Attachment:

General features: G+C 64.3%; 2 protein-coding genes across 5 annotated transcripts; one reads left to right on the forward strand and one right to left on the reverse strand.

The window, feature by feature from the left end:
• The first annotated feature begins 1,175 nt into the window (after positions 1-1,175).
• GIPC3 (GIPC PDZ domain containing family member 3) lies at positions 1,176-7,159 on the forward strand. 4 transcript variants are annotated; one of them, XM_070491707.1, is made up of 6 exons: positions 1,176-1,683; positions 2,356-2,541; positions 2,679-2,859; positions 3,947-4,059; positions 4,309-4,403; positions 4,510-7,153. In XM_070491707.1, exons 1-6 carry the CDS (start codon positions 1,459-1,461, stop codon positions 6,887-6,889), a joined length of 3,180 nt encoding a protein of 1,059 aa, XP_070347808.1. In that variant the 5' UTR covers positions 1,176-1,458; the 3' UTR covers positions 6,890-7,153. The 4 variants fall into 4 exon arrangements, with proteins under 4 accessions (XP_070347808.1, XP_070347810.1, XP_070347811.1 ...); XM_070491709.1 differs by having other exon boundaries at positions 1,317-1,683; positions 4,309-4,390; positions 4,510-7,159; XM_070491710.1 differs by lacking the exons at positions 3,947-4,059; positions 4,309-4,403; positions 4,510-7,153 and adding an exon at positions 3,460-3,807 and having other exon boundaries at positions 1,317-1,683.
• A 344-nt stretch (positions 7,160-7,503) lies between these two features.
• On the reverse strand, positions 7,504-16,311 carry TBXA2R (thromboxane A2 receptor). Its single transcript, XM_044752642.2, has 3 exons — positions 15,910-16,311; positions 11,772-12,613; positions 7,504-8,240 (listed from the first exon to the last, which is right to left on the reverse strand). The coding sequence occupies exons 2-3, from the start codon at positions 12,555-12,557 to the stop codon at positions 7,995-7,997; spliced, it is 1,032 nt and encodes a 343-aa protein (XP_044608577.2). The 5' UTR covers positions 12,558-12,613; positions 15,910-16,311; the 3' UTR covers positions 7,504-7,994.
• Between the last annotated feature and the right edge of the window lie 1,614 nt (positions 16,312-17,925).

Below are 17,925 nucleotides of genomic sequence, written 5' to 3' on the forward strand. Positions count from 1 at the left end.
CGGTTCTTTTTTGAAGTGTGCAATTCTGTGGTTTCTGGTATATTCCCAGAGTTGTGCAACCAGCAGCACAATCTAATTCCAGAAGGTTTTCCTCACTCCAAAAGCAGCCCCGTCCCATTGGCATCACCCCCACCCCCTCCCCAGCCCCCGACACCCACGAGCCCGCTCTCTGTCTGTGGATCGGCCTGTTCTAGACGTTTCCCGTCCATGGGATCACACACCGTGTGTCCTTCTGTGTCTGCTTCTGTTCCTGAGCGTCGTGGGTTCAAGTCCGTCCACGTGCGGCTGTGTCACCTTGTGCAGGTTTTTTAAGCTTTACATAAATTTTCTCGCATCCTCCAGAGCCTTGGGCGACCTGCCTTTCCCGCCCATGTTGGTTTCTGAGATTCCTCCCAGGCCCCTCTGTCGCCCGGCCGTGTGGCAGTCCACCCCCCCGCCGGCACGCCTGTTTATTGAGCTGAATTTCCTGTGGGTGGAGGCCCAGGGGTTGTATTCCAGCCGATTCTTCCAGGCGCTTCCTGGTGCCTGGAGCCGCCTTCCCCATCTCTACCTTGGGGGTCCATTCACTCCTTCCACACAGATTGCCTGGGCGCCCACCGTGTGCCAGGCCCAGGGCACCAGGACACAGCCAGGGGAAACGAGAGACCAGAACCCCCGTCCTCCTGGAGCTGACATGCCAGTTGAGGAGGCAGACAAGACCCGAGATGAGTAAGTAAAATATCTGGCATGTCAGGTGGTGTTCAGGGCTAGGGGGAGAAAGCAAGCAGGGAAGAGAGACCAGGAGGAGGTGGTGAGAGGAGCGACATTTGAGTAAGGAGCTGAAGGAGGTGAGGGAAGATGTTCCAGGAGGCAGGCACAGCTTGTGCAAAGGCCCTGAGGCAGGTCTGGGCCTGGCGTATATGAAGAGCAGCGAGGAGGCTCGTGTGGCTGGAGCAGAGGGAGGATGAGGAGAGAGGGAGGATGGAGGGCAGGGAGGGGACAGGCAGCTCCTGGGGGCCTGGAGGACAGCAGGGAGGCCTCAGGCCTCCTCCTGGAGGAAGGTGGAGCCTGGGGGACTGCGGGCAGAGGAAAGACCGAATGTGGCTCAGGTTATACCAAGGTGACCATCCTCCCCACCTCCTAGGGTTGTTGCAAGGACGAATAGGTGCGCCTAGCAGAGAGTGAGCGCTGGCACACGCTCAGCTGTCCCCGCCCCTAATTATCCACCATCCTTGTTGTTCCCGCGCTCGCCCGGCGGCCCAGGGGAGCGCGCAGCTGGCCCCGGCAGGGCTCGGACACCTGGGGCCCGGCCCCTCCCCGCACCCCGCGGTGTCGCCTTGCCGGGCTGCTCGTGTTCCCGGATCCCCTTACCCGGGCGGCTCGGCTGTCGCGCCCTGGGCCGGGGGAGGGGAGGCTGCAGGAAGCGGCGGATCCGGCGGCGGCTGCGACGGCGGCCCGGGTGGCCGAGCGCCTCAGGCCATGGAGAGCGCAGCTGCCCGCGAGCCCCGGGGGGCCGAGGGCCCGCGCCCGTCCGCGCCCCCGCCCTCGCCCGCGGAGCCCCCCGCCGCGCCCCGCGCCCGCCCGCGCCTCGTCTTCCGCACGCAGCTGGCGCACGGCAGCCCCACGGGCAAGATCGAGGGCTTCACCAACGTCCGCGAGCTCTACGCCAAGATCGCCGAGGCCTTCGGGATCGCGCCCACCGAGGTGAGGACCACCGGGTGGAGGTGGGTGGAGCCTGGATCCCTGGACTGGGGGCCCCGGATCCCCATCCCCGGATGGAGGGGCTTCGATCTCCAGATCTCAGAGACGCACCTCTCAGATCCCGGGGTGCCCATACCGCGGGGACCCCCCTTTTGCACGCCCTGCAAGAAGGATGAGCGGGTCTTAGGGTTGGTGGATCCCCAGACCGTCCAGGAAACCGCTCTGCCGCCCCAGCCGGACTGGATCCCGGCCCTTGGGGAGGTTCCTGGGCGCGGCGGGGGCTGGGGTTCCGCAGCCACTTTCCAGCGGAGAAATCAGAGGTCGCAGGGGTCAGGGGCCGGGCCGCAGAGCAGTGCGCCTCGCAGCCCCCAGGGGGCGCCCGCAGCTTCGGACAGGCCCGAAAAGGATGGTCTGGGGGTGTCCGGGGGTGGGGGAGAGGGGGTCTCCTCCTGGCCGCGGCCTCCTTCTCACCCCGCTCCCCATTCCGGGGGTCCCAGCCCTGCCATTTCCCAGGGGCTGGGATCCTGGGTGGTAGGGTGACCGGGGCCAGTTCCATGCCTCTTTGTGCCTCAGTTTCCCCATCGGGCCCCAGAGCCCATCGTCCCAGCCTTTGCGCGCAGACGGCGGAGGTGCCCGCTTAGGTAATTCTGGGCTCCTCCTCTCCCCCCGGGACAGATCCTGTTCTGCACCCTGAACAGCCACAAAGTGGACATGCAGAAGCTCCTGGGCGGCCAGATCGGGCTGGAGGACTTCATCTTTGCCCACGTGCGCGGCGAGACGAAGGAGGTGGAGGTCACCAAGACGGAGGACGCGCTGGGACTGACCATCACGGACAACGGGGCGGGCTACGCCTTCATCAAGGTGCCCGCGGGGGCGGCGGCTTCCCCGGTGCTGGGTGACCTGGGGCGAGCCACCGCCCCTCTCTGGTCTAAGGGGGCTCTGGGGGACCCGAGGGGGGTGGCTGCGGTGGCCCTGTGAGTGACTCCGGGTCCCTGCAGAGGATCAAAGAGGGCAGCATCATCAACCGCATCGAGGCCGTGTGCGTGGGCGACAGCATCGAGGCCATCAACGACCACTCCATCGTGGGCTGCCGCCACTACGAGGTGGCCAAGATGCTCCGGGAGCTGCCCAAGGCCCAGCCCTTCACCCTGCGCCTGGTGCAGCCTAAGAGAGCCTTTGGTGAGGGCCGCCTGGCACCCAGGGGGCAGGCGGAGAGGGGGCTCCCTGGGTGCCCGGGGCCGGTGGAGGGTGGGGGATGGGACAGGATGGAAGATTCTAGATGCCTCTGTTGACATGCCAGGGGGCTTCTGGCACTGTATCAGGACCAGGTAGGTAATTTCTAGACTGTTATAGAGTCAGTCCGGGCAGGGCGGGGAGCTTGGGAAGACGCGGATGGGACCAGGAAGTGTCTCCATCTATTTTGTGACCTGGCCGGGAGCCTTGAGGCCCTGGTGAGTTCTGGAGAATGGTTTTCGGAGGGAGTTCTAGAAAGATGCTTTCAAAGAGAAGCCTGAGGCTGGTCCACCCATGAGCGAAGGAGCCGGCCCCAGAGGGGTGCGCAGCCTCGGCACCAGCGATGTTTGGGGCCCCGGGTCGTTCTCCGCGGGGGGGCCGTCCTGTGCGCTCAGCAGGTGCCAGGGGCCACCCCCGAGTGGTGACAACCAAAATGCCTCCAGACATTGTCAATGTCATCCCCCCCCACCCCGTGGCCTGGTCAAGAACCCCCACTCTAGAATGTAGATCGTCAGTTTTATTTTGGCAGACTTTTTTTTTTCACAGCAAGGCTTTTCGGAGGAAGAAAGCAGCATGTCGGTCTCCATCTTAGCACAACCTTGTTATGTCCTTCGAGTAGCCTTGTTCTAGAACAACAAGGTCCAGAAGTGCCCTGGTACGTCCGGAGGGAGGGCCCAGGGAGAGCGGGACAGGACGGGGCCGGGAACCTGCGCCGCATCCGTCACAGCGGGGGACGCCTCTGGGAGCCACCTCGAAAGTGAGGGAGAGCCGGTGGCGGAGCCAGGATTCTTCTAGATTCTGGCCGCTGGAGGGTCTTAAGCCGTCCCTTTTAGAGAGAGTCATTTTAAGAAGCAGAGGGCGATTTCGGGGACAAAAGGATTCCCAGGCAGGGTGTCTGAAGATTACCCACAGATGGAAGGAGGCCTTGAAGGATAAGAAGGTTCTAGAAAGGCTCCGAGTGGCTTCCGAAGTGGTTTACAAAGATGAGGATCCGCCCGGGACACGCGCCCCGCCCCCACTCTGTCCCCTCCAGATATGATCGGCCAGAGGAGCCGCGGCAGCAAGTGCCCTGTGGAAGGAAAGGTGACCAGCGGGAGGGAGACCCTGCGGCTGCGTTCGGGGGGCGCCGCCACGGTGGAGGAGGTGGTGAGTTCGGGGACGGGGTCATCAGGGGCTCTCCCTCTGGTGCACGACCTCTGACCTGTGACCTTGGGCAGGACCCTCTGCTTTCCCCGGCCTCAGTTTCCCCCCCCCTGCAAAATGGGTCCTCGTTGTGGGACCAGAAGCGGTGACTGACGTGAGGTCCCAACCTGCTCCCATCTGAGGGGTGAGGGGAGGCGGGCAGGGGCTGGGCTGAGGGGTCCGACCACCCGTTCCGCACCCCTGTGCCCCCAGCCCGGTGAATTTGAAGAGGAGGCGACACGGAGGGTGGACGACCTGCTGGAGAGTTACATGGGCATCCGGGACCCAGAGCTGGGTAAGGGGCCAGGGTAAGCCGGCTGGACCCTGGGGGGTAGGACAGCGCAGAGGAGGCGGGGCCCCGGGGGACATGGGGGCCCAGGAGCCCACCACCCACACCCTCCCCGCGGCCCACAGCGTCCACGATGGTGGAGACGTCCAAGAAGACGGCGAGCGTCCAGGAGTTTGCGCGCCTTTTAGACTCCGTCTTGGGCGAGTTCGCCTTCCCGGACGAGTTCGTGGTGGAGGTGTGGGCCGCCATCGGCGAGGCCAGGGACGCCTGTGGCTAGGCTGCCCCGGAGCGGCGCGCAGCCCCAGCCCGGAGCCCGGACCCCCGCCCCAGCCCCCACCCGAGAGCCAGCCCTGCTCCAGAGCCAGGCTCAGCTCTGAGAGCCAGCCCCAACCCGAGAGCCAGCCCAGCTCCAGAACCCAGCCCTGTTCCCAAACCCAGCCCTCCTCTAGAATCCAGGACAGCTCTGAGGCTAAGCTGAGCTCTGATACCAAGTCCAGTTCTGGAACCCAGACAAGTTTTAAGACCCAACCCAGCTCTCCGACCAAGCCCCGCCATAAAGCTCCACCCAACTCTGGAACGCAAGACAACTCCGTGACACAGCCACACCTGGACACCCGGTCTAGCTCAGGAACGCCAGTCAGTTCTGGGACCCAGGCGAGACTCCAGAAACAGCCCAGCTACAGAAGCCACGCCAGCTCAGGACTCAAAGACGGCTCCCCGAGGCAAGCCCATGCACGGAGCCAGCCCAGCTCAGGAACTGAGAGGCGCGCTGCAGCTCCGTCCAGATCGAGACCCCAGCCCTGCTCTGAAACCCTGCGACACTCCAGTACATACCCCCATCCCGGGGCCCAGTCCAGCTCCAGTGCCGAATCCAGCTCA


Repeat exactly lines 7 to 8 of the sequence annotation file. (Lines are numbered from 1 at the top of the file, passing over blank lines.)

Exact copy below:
• Between the last annotated feature and the right edge of the window lie 1,614 nt (positions 16,312-17,925).

Below are 17,925 nucleotides of genomic sequence, written 5' to 3' on the forward strand. Positions count from 1 at the left end.